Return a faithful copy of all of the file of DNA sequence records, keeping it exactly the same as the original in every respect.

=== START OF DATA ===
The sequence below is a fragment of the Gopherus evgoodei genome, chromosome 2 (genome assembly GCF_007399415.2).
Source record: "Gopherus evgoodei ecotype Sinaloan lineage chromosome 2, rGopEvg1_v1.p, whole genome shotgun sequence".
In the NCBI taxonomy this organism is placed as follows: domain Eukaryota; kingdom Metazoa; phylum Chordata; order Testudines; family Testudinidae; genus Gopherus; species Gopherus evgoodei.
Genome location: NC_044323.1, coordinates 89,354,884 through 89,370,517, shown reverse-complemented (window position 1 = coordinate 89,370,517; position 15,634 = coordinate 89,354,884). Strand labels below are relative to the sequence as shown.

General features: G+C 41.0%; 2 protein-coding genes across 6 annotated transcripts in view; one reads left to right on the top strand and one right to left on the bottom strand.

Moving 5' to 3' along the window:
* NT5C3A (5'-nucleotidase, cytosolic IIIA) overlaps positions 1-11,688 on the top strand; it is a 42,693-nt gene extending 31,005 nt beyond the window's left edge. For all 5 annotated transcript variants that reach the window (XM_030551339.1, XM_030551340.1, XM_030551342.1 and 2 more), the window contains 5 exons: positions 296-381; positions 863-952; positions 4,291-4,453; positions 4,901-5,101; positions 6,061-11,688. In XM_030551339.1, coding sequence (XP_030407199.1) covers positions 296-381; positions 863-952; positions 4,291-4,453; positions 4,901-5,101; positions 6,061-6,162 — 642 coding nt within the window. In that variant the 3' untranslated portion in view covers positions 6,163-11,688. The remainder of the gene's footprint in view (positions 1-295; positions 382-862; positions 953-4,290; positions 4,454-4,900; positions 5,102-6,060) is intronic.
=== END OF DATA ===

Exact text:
The sequence below is a fragment of the Gopherus evgoodei genome, chromosome 2 (genome assembly GCF_007399415.2).
Source record: "Gopherus evgoodei ecotype Sinaloan lineage chromosome 2, rGopEvg1_v1.p, whole genome shotgun sequence".
In the NCBI taxonomy this organism is placed as follows: domain Eukaryota; kingdom Metazoa; phylum Chordata; order Testudines; family Testudinidae; genus Gopherus; species Gopherus evgoodei.
Genome location: NC_044323.1, coordinates 89,354,884 through 89,370,517, shown reverse-complemented (window position 1 = coordinate 89,370,517; position 15,634 = coordinate 89,354,884). Strand labels below are relative to the sequence as shown.

General features: G+C 41.0%; 2 protein-coding genes across 6 annotated transcripts in view; one reads left to right on the top strand and one right to left on the bottom strand.

Moving 5' to 3' along the window:
* NT5C3A (5'-nucleotidase, cytosolic IIIA) overlaps positions 1-11,688 on the top strand; it is a 42,693-nt gene extending 31,005 nt beyond the window's left edge. For all 5 annotated transcript variants that reach the window (XM_030551339.1, XM_030551340.1, XM_030551342.1 and 2 more), the window contains 5 exons: positions 296-381; positions 863-952; positions 4,291-4,453; positions 4,901-5,101; positions 6,061-11,688. In XM_030551339.1, coding sequence (XP_030407199.1) covers positions 296-381; positions 863-952; positions 4,291-4,453; positions 4,901-5,101; positions 6,061-6,162 — 642 coding nt within the window. In that variant the 3' untranslated portion in view covers positions 6,163-11,688. The remainder of the gene's footprint in view (positions 1-295; positions 382-862; positions 953-4,290; positions 4,454-4,900; positions 5,102-6,060) is intronic.